The whole world knows it, everyone is talking about it. What has been expected for a long time becomes more and more a reality: Companies are desperately looking for highly skilled talent and must differentiate themselves from other organisations with which they compete for talent. Offering the right benefits, however, not only plays a major role in attracting talent, but also, given the high turnover rate of employees, in retaining and engaging them to put in a great deal of effort beyond what is normally expected to help the organisation succeed. Our results from the Global Benefits Attitudes Survey 2022 show which benefits are particularly in demand on the talent market today.
35% of the participating employees are actively looking for a new role.
More than one third (35%) of the participating employees is actively looking for a new role and another 12% are open to offers. This is shown by the results of the "Global Benefits Attitudes" survey published by WTW, for which almost 800 employees in Switzerland were surveyed. Remarkable generation differences are visible, however: Compared to approximately half of the participating Generation Z (46%) that are actively looking for a new employer, only 28% of the "Boomers" generation are looking for a new job.Many of the still in use remuneration systems that were developed by the older generations are less and less in line with the gradually more represented Generation Y and Z. Respectively, as the benefit offering no longer meets their expectations, representatives of these generations are increasingly willing to move jobs. Organisations that want to attract and retain young talent should keep this in mind and adapt their choice of benefits accordingly.
Unsurprisingly, among all respondents, pay and bonus is the most important driver to attract new talent. Job security scores second for most generations apart from generation Z. Youngsters put less emphasis on job security when entering the world of work but require more flexibility, the opportunity to advance in their careers and a sense of purpose.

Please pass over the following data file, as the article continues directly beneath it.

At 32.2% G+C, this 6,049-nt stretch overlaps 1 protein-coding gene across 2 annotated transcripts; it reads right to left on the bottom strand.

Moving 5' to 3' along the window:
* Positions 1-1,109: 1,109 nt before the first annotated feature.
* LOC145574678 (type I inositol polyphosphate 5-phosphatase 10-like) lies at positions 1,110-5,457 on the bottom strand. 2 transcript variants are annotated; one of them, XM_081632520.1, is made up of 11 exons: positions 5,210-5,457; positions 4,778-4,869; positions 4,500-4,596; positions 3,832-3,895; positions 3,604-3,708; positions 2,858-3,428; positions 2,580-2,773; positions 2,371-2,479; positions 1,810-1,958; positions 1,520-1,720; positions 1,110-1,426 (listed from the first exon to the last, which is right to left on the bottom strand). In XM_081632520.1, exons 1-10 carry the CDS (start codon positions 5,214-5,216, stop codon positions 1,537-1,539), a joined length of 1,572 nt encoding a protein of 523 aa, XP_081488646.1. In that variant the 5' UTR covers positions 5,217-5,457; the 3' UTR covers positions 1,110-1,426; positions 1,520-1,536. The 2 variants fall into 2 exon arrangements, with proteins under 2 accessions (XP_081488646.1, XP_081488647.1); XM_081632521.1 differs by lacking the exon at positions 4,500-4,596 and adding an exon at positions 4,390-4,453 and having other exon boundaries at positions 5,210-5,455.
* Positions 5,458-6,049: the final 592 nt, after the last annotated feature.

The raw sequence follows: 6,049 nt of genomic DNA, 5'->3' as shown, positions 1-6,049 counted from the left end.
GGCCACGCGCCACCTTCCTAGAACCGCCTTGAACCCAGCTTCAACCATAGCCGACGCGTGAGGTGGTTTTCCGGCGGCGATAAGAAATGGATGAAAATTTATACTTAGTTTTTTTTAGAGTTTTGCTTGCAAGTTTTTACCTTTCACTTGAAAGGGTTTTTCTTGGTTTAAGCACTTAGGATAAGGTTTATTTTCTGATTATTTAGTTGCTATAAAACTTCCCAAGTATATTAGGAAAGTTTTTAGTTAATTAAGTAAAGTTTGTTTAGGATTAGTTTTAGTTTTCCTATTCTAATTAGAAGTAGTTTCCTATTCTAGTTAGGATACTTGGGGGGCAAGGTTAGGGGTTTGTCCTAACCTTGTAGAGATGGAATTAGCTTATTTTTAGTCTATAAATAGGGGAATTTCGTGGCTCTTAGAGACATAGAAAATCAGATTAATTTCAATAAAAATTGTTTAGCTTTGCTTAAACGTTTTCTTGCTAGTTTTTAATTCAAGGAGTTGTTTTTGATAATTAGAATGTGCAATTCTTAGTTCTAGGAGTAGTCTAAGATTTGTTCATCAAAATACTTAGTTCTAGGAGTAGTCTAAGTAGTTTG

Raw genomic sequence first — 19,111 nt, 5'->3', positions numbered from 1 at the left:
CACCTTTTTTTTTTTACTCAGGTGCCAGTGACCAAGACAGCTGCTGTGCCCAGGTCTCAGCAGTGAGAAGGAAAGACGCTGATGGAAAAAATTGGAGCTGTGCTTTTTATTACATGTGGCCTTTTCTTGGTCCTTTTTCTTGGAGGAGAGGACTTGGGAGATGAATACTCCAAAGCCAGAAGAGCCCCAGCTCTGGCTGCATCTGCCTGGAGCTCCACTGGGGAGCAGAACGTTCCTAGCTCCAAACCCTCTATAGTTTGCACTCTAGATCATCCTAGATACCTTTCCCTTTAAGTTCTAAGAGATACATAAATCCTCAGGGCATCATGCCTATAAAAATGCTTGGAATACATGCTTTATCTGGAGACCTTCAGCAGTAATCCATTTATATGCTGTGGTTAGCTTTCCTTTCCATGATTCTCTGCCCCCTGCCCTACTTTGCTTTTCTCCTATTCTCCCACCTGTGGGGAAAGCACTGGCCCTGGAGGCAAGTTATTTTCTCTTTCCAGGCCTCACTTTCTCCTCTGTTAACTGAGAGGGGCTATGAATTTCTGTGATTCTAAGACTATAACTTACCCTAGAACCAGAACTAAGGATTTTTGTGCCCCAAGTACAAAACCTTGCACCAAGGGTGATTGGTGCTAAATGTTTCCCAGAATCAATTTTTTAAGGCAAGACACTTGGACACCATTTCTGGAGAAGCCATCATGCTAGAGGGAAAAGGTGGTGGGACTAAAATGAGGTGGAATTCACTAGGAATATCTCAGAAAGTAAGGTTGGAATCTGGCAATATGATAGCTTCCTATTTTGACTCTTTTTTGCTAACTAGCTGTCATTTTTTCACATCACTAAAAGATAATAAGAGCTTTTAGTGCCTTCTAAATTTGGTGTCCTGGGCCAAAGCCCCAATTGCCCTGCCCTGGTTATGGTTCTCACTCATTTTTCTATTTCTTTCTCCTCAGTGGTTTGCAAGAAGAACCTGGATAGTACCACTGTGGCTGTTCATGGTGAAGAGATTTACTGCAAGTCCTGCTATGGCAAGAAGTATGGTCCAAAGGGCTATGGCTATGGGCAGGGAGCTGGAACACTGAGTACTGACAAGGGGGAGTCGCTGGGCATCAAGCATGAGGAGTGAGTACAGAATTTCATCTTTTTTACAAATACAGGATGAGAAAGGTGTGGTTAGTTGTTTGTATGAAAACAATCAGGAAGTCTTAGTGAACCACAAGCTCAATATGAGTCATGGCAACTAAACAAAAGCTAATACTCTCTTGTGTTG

To meet the different needs, organisations should offer a selection of different benefits. In addition, it is necessary to communicate existing benefits packages in a targeted manner and to advise employees accordingly. The right choice of benefits can only improve recruitment efforts and employee retention if employees are aware of them. Thus, communication channels should be adapted to employees’ wants and needs. For example, 36% of respondents believe that apps play a crucial role in communicating benefits.
49% of employees want more support in the area of occupational pension provision (BVG).
According to the study, respondents would like their employer to focus on occupational pension provision (BVG). In fact, 49% were ranking support with their retirement in their top three, when being asked in which areas they want support from their employers. This is because long-term financial security is often provided by the employer. More than half of the participants (55%) said that their employer's pension plans meet their needs. Interestingly, this number even increased to 69% for employees that are regularly able to monitor their pension situation via an app. Surprisingly, two-thirds of those surveyed also say that they invest less in retirement provision than they ideally should.
Experience shows that employees are generally willing to save for their retirement, yet, without the support of the employer, it often remains a good intention. This means employees have great trust in their employer to manage or to have deposits managed responsibly.
In addition to receiving financial support, approx. one quarter of the participating employees also want their employers to support them in the areas of emotional (27%) and physical (23%) wellbeing. Whereas pre pandemic the emotional and physical wellbeing was considered mainly a private matter, it has widely been understood that employers need to act now. Employees that are feeling well are more motivated, suffer less from stress and cause less absenteeism.
For example, 76% of employees who believe their employer cares about their wellbeing intent to stay with their current employer compared to only 44% who work for employers without a health focus. Looking at employee engagement and absenteeism paints an even clearer picture: 63% of the workforce at "health-focused" companies describe themselves as very engaged in their jobs, compared to only 13% in the comparison group. Employees who feel supported in their wellbeing report an average of 21 days lost due to absences or presenteeism which is 9 days less compared to the comparison group.
This means that wellbeing is not just another benefit. It is essential for a successful cooperation within the organisation and to win the battle for highly skilled talent on the labour market.